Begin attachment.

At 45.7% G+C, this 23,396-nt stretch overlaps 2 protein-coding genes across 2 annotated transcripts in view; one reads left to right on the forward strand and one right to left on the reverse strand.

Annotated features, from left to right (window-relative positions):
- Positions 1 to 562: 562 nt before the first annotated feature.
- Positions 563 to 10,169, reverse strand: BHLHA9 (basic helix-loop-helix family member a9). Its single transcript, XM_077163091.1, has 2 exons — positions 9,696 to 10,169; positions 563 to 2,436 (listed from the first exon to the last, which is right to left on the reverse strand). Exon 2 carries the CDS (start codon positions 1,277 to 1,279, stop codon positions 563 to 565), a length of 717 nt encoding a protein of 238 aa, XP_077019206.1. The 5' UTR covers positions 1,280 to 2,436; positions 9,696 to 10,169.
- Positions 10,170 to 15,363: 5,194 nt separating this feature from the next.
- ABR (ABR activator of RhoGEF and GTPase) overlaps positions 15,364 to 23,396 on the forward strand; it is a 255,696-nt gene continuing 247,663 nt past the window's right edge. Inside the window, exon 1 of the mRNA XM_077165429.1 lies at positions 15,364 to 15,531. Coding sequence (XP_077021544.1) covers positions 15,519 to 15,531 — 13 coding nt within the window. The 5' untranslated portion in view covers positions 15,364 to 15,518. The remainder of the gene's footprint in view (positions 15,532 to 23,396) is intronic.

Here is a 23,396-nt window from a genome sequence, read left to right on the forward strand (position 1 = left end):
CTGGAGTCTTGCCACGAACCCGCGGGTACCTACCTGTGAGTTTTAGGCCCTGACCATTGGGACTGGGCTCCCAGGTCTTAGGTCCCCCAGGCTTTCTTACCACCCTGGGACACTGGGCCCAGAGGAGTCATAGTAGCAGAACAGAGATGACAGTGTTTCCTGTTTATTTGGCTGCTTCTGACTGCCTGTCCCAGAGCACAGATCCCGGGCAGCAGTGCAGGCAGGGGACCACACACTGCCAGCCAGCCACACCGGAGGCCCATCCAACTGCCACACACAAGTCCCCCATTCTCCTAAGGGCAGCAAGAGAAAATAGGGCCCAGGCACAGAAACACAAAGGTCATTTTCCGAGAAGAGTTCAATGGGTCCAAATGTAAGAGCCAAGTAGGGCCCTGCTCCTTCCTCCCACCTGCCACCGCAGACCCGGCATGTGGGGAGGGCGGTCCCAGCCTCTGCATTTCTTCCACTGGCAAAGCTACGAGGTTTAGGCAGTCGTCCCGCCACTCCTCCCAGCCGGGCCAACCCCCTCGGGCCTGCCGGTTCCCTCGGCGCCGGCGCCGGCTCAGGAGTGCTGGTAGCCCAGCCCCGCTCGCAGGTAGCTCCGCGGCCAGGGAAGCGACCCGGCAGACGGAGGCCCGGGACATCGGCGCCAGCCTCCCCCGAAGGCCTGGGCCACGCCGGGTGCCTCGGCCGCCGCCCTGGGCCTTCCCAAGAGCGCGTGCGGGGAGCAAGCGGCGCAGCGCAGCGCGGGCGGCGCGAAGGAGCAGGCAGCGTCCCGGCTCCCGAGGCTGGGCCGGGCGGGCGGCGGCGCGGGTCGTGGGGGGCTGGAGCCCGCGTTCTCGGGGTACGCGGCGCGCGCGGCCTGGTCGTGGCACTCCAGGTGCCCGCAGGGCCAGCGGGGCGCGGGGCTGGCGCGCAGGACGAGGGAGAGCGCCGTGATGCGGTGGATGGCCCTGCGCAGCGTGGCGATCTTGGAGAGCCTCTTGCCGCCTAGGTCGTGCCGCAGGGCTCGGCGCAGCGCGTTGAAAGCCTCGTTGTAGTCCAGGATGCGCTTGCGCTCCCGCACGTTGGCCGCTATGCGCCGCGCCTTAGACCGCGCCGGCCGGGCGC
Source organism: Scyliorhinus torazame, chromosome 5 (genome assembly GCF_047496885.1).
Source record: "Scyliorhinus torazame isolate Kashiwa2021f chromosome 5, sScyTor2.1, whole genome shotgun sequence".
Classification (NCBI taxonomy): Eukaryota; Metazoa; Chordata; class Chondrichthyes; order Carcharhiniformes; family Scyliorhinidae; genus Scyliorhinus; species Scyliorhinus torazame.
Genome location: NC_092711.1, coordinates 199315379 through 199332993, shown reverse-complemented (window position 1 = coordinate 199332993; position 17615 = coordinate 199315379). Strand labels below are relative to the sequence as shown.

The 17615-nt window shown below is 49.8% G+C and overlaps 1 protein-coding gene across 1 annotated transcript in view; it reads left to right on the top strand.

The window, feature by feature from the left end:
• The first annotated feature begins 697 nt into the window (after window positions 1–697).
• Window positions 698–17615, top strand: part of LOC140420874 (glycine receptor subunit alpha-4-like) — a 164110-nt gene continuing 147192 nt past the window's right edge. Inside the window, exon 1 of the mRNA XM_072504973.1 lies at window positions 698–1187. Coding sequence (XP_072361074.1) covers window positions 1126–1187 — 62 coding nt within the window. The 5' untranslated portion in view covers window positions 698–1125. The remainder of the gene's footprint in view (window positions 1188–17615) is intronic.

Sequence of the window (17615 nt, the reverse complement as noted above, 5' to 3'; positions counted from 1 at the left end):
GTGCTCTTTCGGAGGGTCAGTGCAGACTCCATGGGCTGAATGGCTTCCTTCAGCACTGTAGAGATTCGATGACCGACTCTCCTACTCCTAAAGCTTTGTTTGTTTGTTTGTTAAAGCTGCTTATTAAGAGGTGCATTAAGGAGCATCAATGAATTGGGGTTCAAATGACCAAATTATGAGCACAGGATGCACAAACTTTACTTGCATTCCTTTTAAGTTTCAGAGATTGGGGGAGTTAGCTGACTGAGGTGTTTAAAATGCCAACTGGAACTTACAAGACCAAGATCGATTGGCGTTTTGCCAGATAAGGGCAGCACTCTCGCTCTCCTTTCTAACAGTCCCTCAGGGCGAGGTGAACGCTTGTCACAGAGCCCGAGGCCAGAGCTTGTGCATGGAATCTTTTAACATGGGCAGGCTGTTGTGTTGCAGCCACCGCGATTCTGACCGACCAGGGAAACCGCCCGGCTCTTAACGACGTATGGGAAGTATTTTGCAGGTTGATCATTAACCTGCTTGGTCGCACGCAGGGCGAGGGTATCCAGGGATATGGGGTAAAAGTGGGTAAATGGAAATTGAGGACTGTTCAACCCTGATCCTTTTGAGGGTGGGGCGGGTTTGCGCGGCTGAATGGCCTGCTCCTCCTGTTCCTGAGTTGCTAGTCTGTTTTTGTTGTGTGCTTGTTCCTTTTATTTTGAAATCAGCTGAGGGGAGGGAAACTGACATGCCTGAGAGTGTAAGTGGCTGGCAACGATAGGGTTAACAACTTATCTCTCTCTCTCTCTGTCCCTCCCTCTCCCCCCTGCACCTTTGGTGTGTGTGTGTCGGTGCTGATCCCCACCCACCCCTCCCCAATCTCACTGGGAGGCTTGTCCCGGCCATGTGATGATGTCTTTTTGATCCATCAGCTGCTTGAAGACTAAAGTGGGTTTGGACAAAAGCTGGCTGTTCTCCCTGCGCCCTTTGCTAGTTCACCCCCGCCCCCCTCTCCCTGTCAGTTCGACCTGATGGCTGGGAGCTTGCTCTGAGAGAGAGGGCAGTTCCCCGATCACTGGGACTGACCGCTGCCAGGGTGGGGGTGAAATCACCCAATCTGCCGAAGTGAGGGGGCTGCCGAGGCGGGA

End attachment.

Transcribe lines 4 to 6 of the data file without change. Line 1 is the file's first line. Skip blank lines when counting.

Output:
- Positions 563 to 10,169, reverse strand: BHLHA9 (basic helix-loop-helix family member a9). Its single transcript, XM_077163091.1, has 2 exons — positions 9,696 to 10,169; positions 563 to 2,436 (listed from the first exon to the last, which is right to left on the reverse strand). Exon 2 carries the CDS (start codon positions 1,277 to 1,279, stop codon positions 563 to 565), a length of 717 nt encoding a protein of 238 aa, XP_077019206.1. The 5' UTR covers positions 1,280 to 2,436; positions 9,696 to 10,169.
- Positions 10,170 to 15,363: 5,194 nt separating this feature from the next.
- ABR (ABR activator of RhoGEF and GTPase) overlaps positions 15,364 to 23,396 on the forward strand; it is a 255,696-nt gene continuing 247,663 nt past the window's right edge. Inside the window, exon 1 of the mRNA XM_077165429.1 lies at positions 15,364 to 15,531. Coding sequence (XP_077021544.1) covers positions 15,519 to 15,531 — 13 coding nt within the window. The 5' untranslated portion in view covers positions 15,364 to 15,518. The remainder of the gene's footprint in view (positions 15,532 to 23,396) is intronic.